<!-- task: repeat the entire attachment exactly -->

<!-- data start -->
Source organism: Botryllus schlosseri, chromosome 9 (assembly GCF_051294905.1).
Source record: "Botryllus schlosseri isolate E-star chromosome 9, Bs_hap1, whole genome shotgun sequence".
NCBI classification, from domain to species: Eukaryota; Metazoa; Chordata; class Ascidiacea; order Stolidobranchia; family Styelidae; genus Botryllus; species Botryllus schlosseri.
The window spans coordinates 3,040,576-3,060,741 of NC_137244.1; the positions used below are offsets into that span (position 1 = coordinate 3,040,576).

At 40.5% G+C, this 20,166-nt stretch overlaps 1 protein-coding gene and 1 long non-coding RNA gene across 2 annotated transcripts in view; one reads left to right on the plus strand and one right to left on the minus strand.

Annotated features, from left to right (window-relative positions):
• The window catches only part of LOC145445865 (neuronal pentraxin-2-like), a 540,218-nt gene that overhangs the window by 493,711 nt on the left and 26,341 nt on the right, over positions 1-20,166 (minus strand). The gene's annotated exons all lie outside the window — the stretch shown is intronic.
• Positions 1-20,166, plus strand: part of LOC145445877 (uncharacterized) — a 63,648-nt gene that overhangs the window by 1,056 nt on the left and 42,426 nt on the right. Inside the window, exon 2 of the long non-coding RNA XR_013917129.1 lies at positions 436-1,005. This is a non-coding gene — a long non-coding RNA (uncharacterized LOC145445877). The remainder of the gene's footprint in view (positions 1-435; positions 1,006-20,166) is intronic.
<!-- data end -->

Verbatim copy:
Source organism: Botryllus schlosseri, chromosome 9 (assembly GCF_051294905.1).
Source record: "Botryllus schlosseri isolate E-star chromosome 9, Bs_hap1, whole genome shotgun sequence".
NCBI classification, from domain to species: Eukaryota; Metazoa; Chordata; class Ascidiacea; order Stolidobranchia; family Styelidae; genus Botryllus; species Botryllus schlosseri.
The window spans coordinates 3,040,576-3,060,741 of NC_137244.1; the positions used below are offsets into that span (position 1 = coordinate 3,040,576).

At 40.5% G+C, this 20,166-nt stretch overlaps 1 protein-coding gene and 1 long non-coding RNA gene across 2 annotated transcripts in view; one reads left to right on the plus strand and one right to left on the minus strand.

Annotated features, from left to right (window-relative positions):
• The window catches only part of LOC145445865 (neuronal pentraxin-2-like), a 540,218-nt gene that overhangs the window by 493,711 nt on the left and 26,341 nt on the right, over positions 1-20,166 (minus strand). The gene's annotated exons all lie outside the window — the stretch shown is intronic.
• Positions 1-20,166, plus strand: part of LOC145445877 (uncharacterized) — a 63,648-nt gene that overhangs the window by 1,056 nt on the left and 42,426 nt on the right. Inside the window, exon 2 of the long non-coding RNA XR_013917129.1 lies at positions 436-1,005. This is a non-coding gene — a long non-coding RNA (uncharacterized LOC145445877). The remainder of the gene's footprint in view (positions 1-435; positions 1,006-20,166) is intronic.